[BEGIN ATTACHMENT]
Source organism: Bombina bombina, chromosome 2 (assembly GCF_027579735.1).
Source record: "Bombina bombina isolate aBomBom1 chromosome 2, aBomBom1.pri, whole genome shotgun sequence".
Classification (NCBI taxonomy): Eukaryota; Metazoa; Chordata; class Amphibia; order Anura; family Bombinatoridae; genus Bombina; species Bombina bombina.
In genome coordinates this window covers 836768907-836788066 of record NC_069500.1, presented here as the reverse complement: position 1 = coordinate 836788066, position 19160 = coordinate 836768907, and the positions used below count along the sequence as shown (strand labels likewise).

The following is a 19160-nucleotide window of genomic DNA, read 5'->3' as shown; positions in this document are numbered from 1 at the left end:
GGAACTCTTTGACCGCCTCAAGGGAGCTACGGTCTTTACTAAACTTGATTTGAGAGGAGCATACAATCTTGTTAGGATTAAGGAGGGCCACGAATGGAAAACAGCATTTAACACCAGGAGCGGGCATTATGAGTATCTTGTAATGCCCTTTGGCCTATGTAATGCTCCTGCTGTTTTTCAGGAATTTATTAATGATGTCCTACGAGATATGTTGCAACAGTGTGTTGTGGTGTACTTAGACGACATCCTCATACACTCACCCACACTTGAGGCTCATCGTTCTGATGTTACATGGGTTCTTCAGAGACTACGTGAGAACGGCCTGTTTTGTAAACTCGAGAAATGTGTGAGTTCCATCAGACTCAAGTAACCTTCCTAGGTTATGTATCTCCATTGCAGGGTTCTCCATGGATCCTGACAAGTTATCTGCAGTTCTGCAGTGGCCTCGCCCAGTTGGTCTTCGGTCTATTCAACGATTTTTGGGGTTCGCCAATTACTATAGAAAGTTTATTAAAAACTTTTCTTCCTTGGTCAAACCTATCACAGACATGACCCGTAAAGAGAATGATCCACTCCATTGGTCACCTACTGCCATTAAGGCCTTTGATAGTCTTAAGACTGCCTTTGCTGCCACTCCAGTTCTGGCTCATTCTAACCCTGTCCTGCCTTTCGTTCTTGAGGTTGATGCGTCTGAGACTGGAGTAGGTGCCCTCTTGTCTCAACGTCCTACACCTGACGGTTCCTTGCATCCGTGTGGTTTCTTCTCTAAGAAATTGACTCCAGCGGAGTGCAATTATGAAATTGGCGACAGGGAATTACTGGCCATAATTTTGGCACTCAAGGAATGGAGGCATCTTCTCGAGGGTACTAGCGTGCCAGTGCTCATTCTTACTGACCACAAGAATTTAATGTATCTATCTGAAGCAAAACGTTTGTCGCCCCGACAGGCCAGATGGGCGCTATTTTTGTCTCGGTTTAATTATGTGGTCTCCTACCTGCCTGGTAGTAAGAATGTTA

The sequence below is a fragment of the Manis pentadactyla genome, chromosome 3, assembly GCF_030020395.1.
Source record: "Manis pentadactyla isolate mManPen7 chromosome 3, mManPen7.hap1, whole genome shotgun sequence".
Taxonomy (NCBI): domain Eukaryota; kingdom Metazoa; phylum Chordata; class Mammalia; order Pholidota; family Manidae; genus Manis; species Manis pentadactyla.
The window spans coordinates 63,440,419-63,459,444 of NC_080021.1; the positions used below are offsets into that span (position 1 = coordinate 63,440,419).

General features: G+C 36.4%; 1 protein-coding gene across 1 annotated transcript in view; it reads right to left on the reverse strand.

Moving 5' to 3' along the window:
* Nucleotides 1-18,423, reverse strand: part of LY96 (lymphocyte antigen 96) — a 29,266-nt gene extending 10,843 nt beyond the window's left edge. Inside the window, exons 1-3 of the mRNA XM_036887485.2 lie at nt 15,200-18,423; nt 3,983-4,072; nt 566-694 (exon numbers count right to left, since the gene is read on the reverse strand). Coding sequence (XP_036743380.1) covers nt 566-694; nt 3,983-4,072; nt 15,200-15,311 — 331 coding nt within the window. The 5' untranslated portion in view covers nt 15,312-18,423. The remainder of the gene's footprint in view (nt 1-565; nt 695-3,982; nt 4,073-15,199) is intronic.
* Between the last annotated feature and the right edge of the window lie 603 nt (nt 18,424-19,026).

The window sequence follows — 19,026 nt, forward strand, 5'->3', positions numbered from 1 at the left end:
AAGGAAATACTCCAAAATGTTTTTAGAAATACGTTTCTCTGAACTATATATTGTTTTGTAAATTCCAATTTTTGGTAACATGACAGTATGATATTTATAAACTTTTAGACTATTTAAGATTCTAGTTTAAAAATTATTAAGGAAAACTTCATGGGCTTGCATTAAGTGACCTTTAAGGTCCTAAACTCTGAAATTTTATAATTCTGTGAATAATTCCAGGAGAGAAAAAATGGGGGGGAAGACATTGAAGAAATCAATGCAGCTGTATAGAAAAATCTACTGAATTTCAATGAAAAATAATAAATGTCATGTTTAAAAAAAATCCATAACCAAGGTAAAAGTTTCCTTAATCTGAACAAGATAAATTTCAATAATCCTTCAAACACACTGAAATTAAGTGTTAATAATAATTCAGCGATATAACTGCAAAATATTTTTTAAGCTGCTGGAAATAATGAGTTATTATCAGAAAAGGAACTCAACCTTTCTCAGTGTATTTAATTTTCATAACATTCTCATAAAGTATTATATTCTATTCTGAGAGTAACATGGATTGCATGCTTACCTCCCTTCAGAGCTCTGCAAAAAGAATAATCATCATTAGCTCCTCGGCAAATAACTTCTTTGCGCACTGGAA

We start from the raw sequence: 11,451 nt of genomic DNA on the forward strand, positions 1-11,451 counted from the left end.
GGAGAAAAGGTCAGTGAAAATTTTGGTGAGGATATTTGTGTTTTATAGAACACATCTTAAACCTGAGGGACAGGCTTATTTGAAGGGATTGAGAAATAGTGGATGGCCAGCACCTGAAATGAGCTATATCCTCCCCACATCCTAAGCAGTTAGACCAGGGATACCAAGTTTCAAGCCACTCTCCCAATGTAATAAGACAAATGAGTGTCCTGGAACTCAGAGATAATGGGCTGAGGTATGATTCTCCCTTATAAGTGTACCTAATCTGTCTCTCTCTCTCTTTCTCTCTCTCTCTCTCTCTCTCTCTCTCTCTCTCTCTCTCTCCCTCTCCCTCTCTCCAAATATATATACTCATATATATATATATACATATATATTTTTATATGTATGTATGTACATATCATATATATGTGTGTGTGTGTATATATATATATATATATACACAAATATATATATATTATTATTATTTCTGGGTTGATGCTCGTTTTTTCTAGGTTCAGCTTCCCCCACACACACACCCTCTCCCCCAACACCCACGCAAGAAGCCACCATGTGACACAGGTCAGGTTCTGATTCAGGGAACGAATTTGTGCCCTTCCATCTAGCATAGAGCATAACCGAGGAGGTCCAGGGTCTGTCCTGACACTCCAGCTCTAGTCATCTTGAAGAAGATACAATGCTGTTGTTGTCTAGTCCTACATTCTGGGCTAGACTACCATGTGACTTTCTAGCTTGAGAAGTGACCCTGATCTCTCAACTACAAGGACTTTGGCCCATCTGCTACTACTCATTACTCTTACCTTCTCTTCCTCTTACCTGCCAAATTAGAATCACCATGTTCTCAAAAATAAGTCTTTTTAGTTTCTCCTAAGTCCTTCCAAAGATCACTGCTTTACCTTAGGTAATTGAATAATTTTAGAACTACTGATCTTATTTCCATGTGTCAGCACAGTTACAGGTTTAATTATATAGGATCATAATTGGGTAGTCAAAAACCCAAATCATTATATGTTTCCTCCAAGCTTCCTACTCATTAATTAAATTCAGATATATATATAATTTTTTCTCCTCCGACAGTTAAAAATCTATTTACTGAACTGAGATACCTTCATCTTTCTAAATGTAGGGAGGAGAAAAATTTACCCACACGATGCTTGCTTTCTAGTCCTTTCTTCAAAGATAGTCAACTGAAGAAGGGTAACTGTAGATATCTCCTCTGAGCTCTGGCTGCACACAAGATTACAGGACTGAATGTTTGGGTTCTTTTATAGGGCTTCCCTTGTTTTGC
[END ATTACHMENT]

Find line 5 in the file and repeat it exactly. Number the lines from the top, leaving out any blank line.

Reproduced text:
The following is a 19160-nucleotide window of genomic DNA, read 5'->3' as shown; positions in this document are numbered from 1 at the left end: